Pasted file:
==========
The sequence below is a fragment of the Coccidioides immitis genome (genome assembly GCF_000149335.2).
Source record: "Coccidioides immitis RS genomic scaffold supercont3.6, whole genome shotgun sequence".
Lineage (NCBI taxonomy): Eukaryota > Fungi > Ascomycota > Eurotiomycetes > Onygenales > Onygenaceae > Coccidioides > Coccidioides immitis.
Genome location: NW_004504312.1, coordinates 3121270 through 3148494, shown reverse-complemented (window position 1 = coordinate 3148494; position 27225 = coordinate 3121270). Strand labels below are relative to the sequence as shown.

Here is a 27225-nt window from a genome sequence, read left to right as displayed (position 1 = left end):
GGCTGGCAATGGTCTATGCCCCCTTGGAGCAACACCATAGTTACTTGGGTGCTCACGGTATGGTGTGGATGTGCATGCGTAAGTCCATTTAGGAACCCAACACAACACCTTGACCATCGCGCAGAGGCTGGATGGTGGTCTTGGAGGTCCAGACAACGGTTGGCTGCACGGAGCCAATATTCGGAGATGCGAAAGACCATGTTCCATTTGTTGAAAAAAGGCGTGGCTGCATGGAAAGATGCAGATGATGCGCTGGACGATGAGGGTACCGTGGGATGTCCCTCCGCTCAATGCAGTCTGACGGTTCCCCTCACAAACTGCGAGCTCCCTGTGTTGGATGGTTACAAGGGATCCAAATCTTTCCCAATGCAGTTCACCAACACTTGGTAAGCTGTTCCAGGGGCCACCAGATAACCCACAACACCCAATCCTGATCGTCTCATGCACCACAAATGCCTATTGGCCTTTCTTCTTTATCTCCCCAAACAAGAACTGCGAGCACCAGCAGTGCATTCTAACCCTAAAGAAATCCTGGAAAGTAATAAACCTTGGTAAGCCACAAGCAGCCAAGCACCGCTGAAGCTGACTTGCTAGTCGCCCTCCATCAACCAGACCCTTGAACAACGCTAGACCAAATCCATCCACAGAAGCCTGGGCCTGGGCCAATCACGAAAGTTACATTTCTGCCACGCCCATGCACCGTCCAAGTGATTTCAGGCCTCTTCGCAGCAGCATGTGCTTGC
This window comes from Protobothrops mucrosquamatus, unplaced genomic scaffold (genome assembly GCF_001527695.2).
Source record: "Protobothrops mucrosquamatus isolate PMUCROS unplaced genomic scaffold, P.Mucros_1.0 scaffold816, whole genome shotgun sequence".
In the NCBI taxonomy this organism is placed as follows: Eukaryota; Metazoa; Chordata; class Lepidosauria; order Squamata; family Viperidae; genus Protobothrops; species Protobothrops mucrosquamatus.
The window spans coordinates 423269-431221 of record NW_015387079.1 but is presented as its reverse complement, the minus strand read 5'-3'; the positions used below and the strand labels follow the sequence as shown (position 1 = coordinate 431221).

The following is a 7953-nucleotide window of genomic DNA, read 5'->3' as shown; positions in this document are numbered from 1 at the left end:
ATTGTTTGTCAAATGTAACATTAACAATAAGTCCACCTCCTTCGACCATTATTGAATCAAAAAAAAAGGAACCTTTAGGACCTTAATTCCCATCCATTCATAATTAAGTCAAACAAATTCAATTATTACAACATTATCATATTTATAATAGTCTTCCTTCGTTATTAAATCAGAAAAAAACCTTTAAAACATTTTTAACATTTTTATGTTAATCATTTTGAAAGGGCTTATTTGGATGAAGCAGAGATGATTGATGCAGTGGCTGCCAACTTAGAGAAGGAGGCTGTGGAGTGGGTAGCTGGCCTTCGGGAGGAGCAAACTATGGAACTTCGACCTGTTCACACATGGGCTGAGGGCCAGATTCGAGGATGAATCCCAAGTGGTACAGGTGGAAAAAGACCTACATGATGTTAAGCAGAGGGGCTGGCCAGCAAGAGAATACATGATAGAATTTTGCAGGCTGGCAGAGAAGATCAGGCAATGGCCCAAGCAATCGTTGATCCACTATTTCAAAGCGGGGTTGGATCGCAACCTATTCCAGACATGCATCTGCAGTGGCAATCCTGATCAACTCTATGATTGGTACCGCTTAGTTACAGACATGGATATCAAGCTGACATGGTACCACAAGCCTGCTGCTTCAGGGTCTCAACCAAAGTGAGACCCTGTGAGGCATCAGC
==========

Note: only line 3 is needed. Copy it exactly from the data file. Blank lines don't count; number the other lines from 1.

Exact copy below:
Lineage (NCBI taxonomy): Eukaryota > Fungi > Ascomycota > Eurotiomycetes > Onygenales > Onygenaceae > Coccidioides > Coccidioides immitis.